Graphing the Solution of the System of Linear Inequalities

This video shows examples of how to graph solutions to linear inequalities. To graph a linear inequality, graph the line as if the ‘greater than’ or ‘less than’ sign was an ‘equal’ sign. If it is ‘greater than’ or ‘less than’, you draw a dashed line. If it is ‘greater than or equal to’ or ‘less than or equal to’, then it is a solid line. Shade the side of the line that satisfies the inequality.


Graphing Solutions to Linear Inequalities
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Graphing Solutions to Linear Inequalities


First, we’re going to graph y is greater than 1/3x, plus 2. To graph a linear inequality, we’re going to graph the line as if this were an equals sign. Then if it’s greater than or less then, it’s a dashed line. If it’s greater than or equal to, less than or equal to, we use a solid line.


This is just greater than, we need to use a dashed line. This is in slope intercept form, y equals mx plus b. Our slope is 1/3, and our y intercept is 2. We’re going to start with our y intercept at 2, and then use our slope to find our next point.


Rise 1, run 1, 2, 3. Then we’ll draw our dashed line, connecting our two points. The final thing we need to do to graph an inequality is to shade. Where do we shade? One way to figure this out is to pick a point on either side of the line, and see if it satisfies your inequality.


If it does, then that is the side you shade. If it doesn’t, then you shade the opposite side. A good point to use is 0,0 because it’s pretty easy to solve for. y is zero, is 0 greater than -and then, again, we plug in 0 for x, one third time 0 is 0, plus 2 is 2.


Is 0 greater than 2? No, it isn’t. Which means since 0,0 does not work and is not a solution, then this is not the side we shade, so we shade the other side. Really everything above this would be shaded, but I’m not going to color the whole board.


This would be your solution to this inequality. Every point in the shaded region would make this inequality true. However, points on the line would not make the inequality true, sense it’s y is greater than, not greater than or equal to.


That’s why this line is dashed, to symbolize that the points that are on this line, the points that lie on this line, do not satisfy this inequality. Now we’re going to graph a system of inequalities. The same rules apply, but where you shade is a little bit different.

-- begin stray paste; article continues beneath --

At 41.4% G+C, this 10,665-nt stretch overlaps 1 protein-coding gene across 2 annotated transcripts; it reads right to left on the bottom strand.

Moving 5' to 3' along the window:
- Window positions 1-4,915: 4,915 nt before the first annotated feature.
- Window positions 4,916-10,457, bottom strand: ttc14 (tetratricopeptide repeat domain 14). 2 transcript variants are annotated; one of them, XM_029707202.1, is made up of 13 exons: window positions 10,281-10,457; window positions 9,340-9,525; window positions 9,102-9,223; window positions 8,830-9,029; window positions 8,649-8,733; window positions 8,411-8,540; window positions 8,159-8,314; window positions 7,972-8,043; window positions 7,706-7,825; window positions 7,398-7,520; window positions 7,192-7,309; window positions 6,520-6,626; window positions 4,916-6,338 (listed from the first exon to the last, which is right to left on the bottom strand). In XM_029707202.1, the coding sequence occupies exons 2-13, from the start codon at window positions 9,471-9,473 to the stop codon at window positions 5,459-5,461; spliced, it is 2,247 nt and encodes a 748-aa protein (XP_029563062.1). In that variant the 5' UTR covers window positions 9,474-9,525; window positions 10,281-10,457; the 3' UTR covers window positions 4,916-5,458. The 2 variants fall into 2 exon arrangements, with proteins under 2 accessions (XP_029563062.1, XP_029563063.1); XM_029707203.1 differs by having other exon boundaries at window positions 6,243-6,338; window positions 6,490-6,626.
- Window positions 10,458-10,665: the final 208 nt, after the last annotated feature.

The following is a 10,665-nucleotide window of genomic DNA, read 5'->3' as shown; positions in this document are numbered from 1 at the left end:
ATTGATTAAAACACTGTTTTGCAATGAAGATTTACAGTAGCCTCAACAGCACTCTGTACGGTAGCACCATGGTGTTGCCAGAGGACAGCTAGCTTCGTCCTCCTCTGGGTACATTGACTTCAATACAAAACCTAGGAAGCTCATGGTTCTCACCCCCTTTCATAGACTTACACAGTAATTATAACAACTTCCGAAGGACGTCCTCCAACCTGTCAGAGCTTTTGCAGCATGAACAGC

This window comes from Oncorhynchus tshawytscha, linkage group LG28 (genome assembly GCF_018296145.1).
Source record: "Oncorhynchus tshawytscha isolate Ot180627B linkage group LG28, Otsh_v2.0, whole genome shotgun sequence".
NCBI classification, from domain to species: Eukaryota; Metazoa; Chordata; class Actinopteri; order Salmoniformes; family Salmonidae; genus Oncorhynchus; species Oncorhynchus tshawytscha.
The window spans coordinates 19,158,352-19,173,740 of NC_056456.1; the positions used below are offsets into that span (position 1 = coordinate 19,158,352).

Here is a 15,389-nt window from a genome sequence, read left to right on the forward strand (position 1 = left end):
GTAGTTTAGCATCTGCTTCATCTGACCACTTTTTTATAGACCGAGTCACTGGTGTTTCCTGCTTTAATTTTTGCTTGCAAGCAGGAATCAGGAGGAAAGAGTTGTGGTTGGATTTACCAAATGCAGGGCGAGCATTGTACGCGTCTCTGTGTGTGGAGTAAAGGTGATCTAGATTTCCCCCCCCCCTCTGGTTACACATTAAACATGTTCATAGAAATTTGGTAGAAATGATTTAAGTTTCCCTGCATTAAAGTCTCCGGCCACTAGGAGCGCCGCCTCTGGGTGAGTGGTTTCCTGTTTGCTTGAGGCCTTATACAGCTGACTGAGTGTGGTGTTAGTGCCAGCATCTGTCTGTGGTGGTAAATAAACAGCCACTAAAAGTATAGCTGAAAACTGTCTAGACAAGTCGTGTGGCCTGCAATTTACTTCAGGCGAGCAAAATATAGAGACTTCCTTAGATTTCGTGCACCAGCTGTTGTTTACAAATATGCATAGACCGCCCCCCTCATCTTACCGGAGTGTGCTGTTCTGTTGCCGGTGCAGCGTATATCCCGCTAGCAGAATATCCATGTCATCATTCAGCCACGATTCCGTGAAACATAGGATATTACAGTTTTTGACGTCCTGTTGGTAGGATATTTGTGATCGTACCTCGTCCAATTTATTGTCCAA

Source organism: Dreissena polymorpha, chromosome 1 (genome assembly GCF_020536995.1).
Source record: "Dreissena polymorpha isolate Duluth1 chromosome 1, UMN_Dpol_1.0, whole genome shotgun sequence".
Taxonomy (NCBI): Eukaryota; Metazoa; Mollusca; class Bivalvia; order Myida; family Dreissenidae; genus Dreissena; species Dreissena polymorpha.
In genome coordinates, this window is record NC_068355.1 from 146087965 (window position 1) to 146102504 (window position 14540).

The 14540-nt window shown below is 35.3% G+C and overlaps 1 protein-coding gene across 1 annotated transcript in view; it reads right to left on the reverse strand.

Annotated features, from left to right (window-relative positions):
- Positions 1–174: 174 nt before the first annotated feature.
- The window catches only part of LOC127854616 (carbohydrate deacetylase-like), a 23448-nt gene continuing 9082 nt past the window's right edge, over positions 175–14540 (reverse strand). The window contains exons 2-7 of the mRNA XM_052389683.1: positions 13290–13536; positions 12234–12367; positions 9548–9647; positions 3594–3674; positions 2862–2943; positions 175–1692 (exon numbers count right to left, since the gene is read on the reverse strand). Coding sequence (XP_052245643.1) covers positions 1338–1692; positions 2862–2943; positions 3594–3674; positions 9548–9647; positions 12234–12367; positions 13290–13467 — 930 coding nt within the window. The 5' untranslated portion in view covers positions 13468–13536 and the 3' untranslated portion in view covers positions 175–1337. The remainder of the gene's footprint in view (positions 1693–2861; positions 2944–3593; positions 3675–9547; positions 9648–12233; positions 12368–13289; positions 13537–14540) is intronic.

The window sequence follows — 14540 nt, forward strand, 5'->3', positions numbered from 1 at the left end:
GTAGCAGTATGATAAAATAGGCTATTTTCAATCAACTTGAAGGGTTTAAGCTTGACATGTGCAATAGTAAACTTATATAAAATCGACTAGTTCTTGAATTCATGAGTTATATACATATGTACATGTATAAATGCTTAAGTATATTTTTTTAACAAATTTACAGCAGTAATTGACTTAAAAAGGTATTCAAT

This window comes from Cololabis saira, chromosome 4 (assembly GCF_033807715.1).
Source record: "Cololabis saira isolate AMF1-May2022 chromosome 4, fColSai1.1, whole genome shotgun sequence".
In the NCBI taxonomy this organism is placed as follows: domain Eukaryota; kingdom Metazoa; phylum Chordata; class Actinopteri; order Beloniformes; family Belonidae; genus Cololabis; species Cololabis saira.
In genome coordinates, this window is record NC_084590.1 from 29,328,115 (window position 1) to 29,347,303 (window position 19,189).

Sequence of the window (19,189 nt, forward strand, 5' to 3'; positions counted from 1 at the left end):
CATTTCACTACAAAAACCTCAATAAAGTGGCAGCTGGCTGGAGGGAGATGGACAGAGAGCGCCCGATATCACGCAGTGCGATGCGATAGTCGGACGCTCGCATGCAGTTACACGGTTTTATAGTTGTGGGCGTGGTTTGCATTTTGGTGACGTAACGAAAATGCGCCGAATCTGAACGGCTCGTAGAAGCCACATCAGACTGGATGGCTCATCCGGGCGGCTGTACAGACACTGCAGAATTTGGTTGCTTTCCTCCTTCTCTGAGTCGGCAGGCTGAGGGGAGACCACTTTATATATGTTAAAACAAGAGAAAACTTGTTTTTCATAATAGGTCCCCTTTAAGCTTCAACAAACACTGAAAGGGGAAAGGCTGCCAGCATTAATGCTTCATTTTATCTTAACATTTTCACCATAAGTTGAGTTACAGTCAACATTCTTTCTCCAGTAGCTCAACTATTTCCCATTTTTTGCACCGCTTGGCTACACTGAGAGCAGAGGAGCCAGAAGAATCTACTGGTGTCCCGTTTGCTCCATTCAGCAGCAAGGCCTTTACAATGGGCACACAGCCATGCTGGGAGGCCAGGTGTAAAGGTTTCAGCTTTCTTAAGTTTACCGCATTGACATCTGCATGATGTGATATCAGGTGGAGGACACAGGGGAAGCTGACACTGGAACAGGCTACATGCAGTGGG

First, we’re going to graph y is greater than or equal to 2x plus 3. Since it’s greater than or equal to, we use a solid line. Again, it’s in slope intercept form. Our slope here is 2, or 2 over 1, and our y intersect is 3.


We start with 3, up 1, 2, 3 and then we use our slop rise 2, run 1. Now we can draw our solid line through these points, because again it’s a greater than or equal to. There are a couple of different ways you can do this shading.


One thing you could do is start by figuring out where you would shade for this line. Again, you can use that point 0,0. 2 times 0 is 0, 0 plus 3 is 3. Is 0 greater than or equal to three? No it isn’t.


For this line, we’d be shading on this side of the line, and we can put a little dot here just to remind ourselves, “this is the side we’ll be shading for this line.” Then you can graph your other line and see where you would shade for that one.


Where they overlap is going to be the solution. That’s one way, and I’ll show you another way when we’re done graphing the other line. This next line is y is less than -1/2 x minus 2. Less than, since it’s not less than or equal to, that means we’re going to be using a dashed line again.


Again, it’s in slope and intercept form so our slope is -1/2 and our y intercept is -2. Start with the y intercept, -2, and then use your slope to find your next point. Rise 1 -or actually, it’s, we’re going down 1 since it’s a -1, then over 2.


Again, this is a dashed line, because it’s just less than, not less than or equal to. We’re going to connect our points with our dashed line. Put our arrows on the end, to signify that that line goes on. Now that we have our two lines crossing, we’ve actually created four regions.


We have this region, this region, this one, and this one. For our first line, this region was what was shaded. Now we need to see where we’re shading for our next line. Is it above the line or below this dashed line?


Again, I’m just going to use 0,0 in order to check. -1/2 times 0 is 0, 0 minus 2 is -2, so is 0 less than -2? It is not. This is not where we’re shading for this one, we’re shading down here in this region. Where the two shaded areas overlap would be right over here.


This is your solution, since for this line we were shading on this side and for this line we were shading on this side. The two shaded areas that overlap is just this region right here. Another way you could figure this out, is just to pick a point in all four of the regions.


If the point satisfies both the equations, then that’s where you shade. If your point doesn’t satisfy both equations, then we don’t shade in that region.



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Last updated: 10/03/2018

 

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